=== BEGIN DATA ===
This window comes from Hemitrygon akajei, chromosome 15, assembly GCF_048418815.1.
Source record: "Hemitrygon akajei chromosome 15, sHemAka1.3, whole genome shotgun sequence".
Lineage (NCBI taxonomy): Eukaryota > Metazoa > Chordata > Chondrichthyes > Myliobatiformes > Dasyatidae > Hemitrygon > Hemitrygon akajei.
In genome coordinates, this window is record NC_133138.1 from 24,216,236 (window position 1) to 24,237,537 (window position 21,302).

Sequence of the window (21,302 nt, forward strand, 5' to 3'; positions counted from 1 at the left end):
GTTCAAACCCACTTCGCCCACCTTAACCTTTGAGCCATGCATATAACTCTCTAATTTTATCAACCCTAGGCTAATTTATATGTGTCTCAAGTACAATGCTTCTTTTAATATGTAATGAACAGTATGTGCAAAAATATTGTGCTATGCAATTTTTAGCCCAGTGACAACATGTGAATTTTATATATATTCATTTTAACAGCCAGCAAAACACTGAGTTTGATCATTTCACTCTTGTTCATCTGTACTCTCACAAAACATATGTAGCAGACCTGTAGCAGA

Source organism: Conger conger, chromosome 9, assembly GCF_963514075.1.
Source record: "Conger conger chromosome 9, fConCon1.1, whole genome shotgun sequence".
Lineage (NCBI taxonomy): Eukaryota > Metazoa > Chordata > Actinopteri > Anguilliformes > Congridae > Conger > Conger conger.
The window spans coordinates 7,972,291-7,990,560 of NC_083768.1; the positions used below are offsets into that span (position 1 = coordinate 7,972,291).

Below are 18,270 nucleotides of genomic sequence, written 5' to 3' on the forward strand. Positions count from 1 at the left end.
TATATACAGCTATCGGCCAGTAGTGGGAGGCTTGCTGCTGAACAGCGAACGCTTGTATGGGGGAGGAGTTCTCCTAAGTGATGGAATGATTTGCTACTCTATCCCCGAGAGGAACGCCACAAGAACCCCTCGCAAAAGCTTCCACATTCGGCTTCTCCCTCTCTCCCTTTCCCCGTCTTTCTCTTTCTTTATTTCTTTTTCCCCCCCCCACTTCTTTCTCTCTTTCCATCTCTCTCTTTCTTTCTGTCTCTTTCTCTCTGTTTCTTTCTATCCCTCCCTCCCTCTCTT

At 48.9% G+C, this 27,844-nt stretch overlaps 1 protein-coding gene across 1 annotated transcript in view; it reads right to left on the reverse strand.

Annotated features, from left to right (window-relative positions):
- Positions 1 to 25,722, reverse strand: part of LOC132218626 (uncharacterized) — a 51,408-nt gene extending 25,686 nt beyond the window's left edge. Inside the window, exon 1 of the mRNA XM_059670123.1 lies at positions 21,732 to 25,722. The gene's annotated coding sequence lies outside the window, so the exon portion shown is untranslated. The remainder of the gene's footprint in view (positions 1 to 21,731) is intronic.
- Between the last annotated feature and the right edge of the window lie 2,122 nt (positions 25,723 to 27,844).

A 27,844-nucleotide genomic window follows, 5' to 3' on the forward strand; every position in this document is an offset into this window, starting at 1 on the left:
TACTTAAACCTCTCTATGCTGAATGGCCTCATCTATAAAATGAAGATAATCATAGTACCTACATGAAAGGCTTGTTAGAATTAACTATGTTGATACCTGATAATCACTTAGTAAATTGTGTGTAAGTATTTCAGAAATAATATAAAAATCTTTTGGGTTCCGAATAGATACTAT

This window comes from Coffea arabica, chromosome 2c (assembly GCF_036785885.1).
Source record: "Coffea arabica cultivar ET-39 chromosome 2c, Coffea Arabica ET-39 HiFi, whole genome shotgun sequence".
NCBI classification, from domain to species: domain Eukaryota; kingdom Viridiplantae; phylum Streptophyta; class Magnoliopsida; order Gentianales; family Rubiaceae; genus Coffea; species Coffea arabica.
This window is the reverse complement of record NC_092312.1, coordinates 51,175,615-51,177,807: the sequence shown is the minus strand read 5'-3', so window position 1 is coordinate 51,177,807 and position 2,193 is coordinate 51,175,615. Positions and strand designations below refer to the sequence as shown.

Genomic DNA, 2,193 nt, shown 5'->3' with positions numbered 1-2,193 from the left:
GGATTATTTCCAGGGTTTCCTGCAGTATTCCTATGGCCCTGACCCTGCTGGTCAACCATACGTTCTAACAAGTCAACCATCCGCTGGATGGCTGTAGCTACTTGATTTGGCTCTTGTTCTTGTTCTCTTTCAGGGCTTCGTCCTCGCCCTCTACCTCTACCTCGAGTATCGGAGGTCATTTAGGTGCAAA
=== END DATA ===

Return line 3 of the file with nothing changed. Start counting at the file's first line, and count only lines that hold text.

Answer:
Lineage (NCBI taxonomy): Eukaryota > Metazoa > Chordata > Chondrichthyes > Myliobatiformes > Dasyatidae > Hemitrygon > Hemitrygon akajei.